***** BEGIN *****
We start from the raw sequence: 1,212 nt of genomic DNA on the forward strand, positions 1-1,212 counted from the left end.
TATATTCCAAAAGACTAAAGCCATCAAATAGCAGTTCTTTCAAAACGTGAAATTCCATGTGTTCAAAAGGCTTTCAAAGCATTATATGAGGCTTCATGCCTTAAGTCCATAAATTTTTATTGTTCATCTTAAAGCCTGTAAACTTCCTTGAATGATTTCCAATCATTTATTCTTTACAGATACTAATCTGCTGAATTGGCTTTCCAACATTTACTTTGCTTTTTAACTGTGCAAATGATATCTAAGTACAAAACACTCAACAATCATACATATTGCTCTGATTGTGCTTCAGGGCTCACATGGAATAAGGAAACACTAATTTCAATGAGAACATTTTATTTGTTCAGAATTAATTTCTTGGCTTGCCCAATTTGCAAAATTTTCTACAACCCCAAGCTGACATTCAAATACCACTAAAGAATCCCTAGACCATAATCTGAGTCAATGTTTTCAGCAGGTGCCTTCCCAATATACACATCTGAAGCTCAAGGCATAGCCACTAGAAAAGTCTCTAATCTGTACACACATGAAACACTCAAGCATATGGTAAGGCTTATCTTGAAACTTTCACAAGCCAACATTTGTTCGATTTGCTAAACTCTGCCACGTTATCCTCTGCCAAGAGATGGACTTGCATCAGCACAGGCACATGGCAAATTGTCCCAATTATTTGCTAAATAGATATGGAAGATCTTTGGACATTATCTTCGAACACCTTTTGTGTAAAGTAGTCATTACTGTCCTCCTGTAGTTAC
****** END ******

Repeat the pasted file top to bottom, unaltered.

We start from the raw sequence: 1,212 nt of genomic DNA on the forward strand, positions 1-1,212 counted from the left end.
TATATTCCAAAAGACTAAAGCCATCAAATAGCAGTTCTTTCAAAACGTGAAATTCCATGTGTTCAAAAGGCTTTCAAAGCATTATATGAGGCTTCATGCCTTAAGTCCATAAATTTTTATTGTTCATCTTAAAGCCTGTAAACTTCCTTGAATGATTTCCAATCATTTATTCTTTACAGATACTAATCTGCTGAATTGGCTTTCCAACATTTACTTTGCTTTTTAACTGTGCAAATGATATCTAAGTACAAAACACTCAACAATCATACATATTGCTCTGATTGTGCTTCAGGGCTCACATGGAATAAGGAAACACTAATTTCAATGAGAACATTTTATTTGTTCAGAATTAATTTCTTGGCTTGCCCAATTTGCAAAATTTTCTACAACCCCAAGCTGACATTCAAATACCACTAAAGAATCCCTAGACCATAATCTGAGTCAATGTTTTCAGCAGGTGCCTTCCCAATATACACATCTGAAGCTCAAGGCATAGCCACTAGAAAAGTCTCTAATCTGTACACACATGAAACACTCAAGCATATGGTAAGGCTTATCTTGAAACTTTCACAAGCCAACATTTGTTCGATTTGCTAAACTCTGCCACGTTATCCTCTGCCAAGAGATGGACTTGCATCAGCACAGGCACATGGCAAATTGTCCCAATTATTTGCTAAATAGATATGGAAGATCTTTGGACATTATCTTCGAACACCTTTTGTGTAAAGTAGTCATTACTGTCCTCCTGTAGTTAC